The dust hasn’t yet begun to settle and I’m sure that somewhere, John Boehner is on his 3rd $200 bottle of merlot, trying to come to terms with the fact that Eric Cantor lost what had been seen as a perfunctory primary. Not only was the second most powerful member of Congress dispatched in a primary, it was by a complete underdog and a Tea Party candidate. Eric Cantor was seen as both a rival and the heir apparent to John Boehner, should the Speaker decide to retire.
It hasn’t been 24 hours yet and already, almost every writer has covered this story and I’m sure you’re already close to sick of the inundation of opinion pieces, all completely sure they have the EXACT reason Eric Cantor lost. But it’s a little more complex than that and his loss came out of a number of factors, all combining into that one-in-a-thousand chance of winning that actually came true. Oh, and despite various reports, Democrats voting for David Brat didn’t really contribute to Eric Cantor’s loss. So here’s five reasons why I think Eric Cantor lost, and more importantly, what liberals and Democrats can learn from this politically historic event.
5. The NSA is really, really unpopular: Eric Cantor was friendly to the NSA, David Brat absolutely hated it and made his opposition to the NSA part of his campaign. Establishment Republicans and Democrats are often seen (and rightly so) as being too cozy with the NSA and rubberstamping the intrusive surveillance programs that Edward Snowden confirmed the existence of. Under a Democratic president, surveillance programs are especially unpopular with the far right because, you know, “Obummer is going to use these to take mah freedumz!” On the left, the NSA is also unpopular, especially with the more libertarian demographic (yes, it does exist). Any politician running for reelection would do well to distance themselves from being associated with anything to do with supporting the NSA for the near future.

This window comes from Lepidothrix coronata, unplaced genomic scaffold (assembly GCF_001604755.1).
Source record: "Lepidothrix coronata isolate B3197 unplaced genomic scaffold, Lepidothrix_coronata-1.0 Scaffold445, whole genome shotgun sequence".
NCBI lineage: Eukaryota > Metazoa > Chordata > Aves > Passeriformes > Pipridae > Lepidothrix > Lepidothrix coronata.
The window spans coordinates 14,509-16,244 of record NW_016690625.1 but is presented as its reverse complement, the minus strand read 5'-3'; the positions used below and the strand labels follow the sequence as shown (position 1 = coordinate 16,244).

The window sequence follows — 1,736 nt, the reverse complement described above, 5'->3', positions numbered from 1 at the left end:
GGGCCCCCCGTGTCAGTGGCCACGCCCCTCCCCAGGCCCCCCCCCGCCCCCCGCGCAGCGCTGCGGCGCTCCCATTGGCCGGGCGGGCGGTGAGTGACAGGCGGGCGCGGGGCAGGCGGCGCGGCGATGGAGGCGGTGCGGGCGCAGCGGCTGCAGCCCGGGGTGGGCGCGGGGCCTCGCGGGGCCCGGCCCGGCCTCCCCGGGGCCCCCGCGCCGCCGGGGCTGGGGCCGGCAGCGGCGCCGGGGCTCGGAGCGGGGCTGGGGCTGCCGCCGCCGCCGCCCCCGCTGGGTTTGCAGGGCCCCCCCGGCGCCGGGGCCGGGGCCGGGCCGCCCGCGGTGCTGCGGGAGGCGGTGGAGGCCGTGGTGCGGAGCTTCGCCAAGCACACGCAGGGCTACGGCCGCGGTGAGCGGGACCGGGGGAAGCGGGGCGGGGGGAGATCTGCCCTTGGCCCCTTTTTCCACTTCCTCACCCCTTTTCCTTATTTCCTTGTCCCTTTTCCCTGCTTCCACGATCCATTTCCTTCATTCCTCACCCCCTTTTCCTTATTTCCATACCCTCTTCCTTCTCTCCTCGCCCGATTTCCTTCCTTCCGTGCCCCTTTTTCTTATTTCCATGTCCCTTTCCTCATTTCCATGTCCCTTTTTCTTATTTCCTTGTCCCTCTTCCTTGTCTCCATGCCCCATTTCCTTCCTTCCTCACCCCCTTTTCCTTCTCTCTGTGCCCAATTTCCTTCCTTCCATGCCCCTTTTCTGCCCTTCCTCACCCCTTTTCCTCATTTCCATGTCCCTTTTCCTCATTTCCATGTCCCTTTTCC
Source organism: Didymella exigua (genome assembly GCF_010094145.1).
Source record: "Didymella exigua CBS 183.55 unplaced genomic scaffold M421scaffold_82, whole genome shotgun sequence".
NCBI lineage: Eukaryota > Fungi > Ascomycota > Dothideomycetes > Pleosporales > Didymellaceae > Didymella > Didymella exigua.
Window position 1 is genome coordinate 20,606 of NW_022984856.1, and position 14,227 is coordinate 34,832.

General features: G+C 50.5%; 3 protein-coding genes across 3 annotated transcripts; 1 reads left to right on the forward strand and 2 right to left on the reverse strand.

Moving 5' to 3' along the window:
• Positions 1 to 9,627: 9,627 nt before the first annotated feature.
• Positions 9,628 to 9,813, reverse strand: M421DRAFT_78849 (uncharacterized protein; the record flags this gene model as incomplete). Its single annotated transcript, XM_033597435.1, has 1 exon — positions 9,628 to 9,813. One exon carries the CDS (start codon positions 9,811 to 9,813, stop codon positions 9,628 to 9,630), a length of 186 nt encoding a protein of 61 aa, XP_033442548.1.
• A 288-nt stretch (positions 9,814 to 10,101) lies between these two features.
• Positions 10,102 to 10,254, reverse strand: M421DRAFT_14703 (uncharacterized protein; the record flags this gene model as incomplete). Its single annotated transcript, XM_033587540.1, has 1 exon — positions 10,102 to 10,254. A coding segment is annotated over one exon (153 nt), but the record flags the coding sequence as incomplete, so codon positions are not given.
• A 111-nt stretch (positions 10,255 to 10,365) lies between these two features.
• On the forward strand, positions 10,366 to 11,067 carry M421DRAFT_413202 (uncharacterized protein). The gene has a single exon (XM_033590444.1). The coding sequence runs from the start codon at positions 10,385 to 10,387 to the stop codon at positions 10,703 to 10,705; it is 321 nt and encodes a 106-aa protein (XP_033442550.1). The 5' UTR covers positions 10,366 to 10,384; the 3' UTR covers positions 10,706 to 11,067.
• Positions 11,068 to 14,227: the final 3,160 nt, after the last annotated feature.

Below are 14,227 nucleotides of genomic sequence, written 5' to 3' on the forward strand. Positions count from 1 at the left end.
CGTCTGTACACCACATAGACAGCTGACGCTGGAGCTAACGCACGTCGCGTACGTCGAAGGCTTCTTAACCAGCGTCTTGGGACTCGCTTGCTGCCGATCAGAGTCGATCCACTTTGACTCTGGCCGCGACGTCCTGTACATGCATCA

4. Never underestimate your opponent, ever: Eric Cantor honestly thought he had this one in the bag, despite his constituents’ displeasure with his support for immigration reform, something that boiled over in a bizarre incident at the end of his concession speech. Immigration reform is extremely unpopular with Tea Party voters, and while it may not have been the main reason he lost, it certainly was a contributing factor. Also, relying on pollsters to tell you where you are in relation to your opponent is a good way to get complacent.
3. The Tea Party isn’t dead yet: With the defeat of many Tea Party candidates in recent primaries, many politicians and writers had already writing the eulogy for the Tea Party. While the GOP civil war is raging on, it is silly to write off the Tea Party just yet. Count on them scoring small victories here and there for at least another couple of election cycles.
2. Money isn’t everything in politics: Eric Cantor outspent David Brat 26 to 1 and blistered him in campaign ads, and he still lost. Yes, the unrestricted flow of money into politics after the Citizens United decision is a problem, but at the end of the day, money still doesn’t equal a victory. We can talk all we want about getting money out of politics, but until we elect candidates who are willing to pass that legislation, nothing is going to happen.
1. Voting counts: The most important thing we can take away from Eric Cantor’s stunning defeat is that no matter what the polls say, no matter how much money is spent and no matter what the media says, an election is not decided until votes are cast. At this time, there isn’t a surefire way to convert money directly into votes. I know a lot of people like to say that the system is rigged, but that’s a cop-out – a lousy excuse to skip their civic duty to vote. If the game was rigged, Eric Cantor would have cruised to an easy victory and wouldn’t have stepped down as Majority Leader today. Yes, districts are gerrymandered and the odds are often stacked against Democrats, but that’s still no reason not to make your voice counted at the ballot box.
The result of this primary election is that we now have an open Congressional seat up for grabs in a Republican-leaning district with two previously unknown candidates, including Democratic candidate Jack Trammell who now has at least a decent shot at representing Virginia’s 7th district next year. I encourage you to go “like” his Facebook page, contribute if possible, and if you live in his district, please volunteer to assist with his campaign.
And once again, here’s what’s at stake this coming November:
—All 435 seats of the U.S. House of Representatives
—33 seats in the U.S. Senate
—46 State Legislatures
—38 State and Territorial Governorships.
Are you registered to vote? Do you know who is on the ballot in your district? If not, turn off the TV and put down your iPad. It’s time to get to work.
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